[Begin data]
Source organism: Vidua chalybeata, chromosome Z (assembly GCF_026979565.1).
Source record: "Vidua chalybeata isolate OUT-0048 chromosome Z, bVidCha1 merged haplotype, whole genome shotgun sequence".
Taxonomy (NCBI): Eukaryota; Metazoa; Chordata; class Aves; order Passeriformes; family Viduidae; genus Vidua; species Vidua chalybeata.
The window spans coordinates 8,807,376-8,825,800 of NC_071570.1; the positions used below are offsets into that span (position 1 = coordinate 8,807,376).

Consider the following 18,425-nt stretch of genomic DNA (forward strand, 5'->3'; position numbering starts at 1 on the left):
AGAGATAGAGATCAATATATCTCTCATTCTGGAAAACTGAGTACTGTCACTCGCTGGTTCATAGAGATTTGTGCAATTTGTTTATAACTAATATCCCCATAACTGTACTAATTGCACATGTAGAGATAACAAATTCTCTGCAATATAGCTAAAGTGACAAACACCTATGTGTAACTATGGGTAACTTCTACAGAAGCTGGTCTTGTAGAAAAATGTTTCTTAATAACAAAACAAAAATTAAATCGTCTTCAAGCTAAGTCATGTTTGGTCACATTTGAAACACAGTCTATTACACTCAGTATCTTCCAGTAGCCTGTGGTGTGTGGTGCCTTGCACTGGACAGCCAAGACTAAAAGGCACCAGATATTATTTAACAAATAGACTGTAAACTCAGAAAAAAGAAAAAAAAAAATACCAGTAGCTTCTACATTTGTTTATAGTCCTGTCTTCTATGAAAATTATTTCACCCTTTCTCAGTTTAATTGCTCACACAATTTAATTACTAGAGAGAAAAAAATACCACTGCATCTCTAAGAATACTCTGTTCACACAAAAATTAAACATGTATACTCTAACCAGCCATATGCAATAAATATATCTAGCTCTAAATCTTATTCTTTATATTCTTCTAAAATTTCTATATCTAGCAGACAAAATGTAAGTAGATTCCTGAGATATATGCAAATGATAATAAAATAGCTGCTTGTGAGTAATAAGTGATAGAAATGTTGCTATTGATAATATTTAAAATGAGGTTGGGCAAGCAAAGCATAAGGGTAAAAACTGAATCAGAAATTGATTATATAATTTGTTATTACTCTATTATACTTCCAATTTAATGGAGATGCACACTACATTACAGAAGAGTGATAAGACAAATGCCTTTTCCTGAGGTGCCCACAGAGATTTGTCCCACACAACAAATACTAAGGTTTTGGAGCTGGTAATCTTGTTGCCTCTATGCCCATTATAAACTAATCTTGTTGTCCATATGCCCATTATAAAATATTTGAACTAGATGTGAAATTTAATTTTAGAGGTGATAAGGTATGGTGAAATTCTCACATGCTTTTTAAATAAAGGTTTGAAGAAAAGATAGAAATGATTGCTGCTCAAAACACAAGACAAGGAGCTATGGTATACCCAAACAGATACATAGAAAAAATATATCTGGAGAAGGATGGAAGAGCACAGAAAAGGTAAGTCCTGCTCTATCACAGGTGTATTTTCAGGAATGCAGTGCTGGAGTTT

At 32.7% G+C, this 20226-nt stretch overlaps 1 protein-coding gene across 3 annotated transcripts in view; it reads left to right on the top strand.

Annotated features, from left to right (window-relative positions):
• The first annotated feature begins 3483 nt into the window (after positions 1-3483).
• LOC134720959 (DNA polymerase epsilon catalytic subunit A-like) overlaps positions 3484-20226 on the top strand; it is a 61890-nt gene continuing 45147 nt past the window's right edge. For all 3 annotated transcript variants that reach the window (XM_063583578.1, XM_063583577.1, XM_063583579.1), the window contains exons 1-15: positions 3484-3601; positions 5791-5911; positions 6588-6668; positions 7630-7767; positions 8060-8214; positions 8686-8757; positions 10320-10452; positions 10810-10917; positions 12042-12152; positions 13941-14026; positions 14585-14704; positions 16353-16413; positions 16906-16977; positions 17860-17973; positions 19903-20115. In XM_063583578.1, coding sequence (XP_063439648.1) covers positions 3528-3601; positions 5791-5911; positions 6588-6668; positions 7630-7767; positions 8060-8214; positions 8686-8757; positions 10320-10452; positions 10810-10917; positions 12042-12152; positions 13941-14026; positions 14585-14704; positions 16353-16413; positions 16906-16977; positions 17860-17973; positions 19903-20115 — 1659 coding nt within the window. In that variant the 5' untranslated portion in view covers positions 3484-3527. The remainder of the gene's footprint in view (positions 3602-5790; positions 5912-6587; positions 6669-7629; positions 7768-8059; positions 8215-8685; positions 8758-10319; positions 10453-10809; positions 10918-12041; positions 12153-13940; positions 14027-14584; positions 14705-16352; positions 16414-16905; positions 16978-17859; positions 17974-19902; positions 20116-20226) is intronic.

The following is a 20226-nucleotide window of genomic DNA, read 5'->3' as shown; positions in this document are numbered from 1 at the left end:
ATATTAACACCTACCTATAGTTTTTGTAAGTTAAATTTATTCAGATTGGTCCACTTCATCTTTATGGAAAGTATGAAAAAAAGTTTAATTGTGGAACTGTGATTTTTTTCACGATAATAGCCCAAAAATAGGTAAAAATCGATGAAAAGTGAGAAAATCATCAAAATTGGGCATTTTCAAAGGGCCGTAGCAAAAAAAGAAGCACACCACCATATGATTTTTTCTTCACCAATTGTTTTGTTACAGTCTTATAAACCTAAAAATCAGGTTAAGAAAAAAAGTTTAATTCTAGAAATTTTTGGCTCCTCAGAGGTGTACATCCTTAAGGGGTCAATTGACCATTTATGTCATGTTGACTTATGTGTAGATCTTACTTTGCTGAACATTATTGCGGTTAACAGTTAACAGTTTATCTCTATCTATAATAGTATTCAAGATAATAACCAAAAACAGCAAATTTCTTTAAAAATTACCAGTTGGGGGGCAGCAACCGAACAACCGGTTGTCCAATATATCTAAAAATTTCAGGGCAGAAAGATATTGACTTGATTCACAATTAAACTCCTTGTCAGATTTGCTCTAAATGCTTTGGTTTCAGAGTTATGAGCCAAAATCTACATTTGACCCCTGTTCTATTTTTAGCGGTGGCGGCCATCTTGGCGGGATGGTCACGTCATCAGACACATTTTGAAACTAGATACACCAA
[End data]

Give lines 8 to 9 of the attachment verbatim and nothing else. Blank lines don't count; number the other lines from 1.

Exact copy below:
Annotated features, from left to right (window-relative positions):
• The first annotated feature begins 3483 nt into the window (after positions 1-3483).